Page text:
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HQ 734631

September 4, 1992
MAR-2-05 CO:R:C:V 734631 ER


Mr. Arnold Edelman
Vice President
Sabtex (N.Y.) Ltd.
120 Van Nostrand Avenue
P. O. Box 1255
Englewood Cliffs, NJ 07632

RE: Country of origin marking of imported flat and fitted bed sheets and pillow cases; 19 CFR 12.130; substantial transformation; greige fabric; textiles.

Dear Mr. Edelman:

This is in response to your letter dated May 5, 1992, in which your request a country of origin ruling regarding imported flat and fitted bed sheets and pillow cases.


Greige fabric produced in country A is shipped to country B for further processing. There, the greige fabric will be: (a) desized; (2) scoured; (c) shrunk; (d) bleached; (e) singed; (f) sized and finished; (g) stentor dried and shrunk; and (h) calendered. Upon completion of these processes the bleached fabric is cut and sewn into flat and fitted sheets of various sizes and pillow cases. The merchandise is then folded and packaged for either retail or institutional sales, packed and shipped to the U.S. Neither samples nor details of the processing were provided.


What is the country of origin for marking purposes of the bed sheets and pillow cases?


Section 304 of the Tariff Act of 1930, as amended (19 U.S.C. 1304), provides that, unless excepted, every article of foreign origin imported into the U.S. shall be marked in a conspicuous place as legibly, indelibly, and permanently as the nature of the article (or container) will permit, in such a manner as to indicate to the ultimate purchaser in the U.S. the English name of the country of origin of the article.

Section 12.130, Customs Regulations (19 CFR 12.130), sets forth the principles for making country of origin determinations for textile and textile products subject to section 204 of the Agricultural Act of 1956, as amended (7 U.S.C. 1854).

Pursuant to 19 CFR 12.130, the standard of substantial transformation governs the determination of the country of origin where textiles and textile products are processed in more than one country. The country of origin of textile products is deemed to be that foreign territory, country, or insular possession where the article last underwent a substantial transformation. Substantial transformation is said to occur when the article has been transformed into a new and different article of commerce by means of substantial manufacturing or processing operations.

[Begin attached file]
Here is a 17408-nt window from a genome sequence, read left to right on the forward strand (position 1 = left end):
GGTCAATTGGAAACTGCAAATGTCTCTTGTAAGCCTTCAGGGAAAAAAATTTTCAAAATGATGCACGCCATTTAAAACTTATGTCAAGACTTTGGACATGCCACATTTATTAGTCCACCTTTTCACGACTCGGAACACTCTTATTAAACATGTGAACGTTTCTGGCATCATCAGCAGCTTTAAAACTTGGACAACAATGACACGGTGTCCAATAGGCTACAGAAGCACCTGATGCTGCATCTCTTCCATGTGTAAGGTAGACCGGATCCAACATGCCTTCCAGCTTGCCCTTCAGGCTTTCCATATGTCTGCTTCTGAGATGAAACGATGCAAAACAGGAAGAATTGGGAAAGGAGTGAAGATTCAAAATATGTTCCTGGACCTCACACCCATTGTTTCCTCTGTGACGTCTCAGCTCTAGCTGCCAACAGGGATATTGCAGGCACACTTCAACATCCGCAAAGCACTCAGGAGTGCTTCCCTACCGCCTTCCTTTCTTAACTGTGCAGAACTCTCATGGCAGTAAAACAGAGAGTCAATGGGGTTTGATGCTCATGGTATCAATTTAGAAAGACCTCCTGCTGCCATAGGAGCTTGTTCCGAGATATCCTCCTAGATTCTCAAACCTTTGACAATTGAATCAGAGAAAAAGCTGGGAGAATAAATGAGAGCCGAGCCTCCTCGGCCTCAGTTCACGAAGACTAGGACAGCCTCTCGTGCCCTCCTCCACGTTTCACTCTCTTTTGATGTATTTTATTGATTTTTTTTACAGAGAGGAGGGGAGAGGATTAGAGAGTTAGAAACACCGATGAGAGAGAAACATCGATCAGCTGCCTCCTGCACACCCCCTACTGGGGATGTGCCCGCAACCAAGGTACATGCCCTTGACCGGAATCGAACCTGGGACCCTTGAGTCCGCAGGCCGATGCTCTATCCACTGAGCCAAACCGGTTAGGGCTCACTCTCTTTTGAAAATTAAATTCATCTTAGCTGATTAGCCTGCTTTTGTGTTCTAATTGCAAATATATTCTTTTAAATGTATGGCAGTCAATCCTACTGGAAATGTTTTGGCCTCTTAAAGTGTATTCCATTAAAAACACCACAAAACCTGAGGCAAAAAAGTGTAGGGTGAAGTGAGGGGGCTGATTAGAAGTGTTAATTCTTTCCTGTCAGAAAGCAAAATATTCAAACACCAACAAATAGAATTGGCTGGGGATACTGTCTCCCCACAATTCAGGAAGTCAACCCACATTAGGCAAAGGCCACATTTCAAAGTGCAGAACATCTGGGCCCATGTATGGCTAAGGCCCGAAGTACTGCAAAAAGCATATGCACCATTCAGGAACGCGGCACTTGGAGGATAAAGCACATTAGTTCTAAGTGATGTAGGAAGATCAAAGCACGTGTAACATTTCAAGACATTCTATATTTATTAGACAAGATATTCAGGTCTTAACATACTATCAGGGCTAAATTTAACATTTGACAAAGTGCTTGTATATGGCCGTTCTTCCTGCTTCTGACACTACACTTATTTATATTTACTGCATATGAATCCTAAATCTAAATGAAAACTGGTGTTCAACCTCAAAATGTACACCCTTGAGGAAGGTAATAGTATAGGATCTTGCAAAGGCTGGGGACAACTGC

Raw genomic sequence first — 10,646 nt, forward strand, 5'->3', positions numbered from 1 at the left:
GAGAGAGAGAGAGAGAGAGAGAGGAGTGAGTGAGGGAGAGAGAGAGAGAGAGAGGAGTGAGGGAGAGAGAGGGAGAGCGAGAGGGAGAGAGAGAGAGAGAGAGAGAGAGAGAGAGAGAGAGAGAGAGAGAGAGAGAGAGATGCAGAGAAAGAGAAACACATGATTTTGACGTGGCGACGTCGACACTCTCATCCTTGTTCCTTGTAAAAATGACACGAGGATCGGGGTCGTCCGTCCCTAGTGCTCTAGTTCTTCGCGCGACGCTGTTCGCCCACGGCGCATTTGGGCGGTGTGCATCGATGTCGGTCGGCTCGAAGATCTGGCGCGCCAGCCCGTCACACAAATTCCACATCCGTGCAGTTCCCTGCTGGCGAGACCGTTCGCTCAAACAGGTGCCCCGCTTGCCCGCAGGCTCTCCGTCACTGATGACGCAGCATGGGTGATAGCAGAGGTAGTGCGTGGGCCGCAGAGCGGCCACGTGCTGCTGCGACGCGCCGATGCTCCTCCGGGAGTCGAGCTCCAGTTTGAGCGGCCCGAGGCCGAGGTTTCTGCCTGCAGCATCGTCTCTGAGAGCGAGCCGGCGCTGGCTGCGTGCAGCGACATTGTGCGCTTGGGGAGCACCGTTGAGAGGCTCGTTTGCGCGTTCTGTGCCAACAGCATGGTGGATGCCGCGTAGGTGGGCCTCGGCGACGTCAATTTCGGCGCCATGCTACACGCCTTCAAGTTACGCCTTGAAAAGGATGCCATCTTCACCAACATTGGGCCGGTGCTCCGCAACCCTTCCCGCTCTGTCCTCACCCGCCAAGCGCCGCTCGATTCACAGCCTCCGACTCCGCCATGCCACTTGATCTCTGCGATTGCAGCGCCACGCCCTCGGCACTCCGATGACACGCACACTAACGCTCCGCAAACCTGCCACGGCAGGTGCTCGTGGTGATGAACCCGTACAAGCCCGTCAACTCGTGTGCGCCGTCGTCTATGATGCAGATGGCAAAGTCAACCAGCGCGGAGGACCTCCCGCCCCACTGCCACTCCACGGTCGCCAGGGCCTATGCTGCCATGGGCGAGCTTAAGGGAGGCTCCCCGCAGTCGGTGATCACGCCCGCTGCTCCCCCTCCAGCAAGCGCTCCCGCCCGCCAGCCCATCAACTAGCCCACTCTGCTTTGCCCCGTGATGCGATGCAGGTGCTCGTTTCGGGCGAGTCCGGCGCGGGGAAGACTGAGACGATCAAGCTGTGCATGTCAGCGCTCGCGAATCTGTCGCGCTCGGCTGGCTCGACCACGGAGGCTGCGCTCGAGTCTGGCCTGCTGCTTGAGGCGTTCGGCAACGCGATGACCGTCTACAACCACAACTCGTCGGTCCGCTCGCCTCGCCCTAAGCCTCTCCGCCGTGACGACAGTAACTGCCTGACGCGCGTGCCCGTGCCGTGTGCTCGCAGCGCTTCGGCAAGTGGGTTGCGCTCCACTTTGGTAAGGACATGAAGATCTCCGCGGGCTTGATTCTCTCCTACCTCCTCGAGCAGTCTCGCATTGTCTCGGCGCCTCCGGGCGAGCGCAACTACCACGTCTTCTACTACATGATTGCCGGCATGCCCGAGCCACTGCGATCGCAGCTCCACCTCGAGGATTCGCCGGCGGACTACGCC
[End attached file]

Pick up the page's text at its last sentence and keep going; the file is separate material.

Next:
Section 12.130(d), Customs Regulations (19 CFR 12.130(d)) sets forth criteria in determining whether a substantial transformation of a textile product has taken place. This regulation states that these criteria are not exhaustive; one or any combination of criteria may be determinative, and additional factors may be considered.

19 CFR 12.130(d)(1) states that a new and different article of commerce will usually result from a manufacturing or processing operation if there is a change in:

(i) Commercial designation or identity,
(ii) Fundamental character or
(iii) Commercial use.

19 CFR 12.130(d)(2) of the Customs Regulations states that in determining whether merchandise has been subjected to substantial manufacturing or processing operations the following will be considered:

(i) The physical change in the material or article as a result of the manufacturing or processing operations in each foreign territory or country, or insular possession of the U.S.

(ii) The time involved in the manufacturing or processing operations in each foreign territory, or country, or insular possession of the U.S.

(iii) The complexity of the manufacturing or processing operations in each foreign territory or country, or insular possession of the U.S.

(iv) The level or degree of skill and/or technology required in the manufacturing or processing operations in each foreign territory or country, or insular possession of the U.S.

(v) The value added to the article or material in each foreign territory or country, or insular possession of the U.S., compared to its value when imported into the U.S.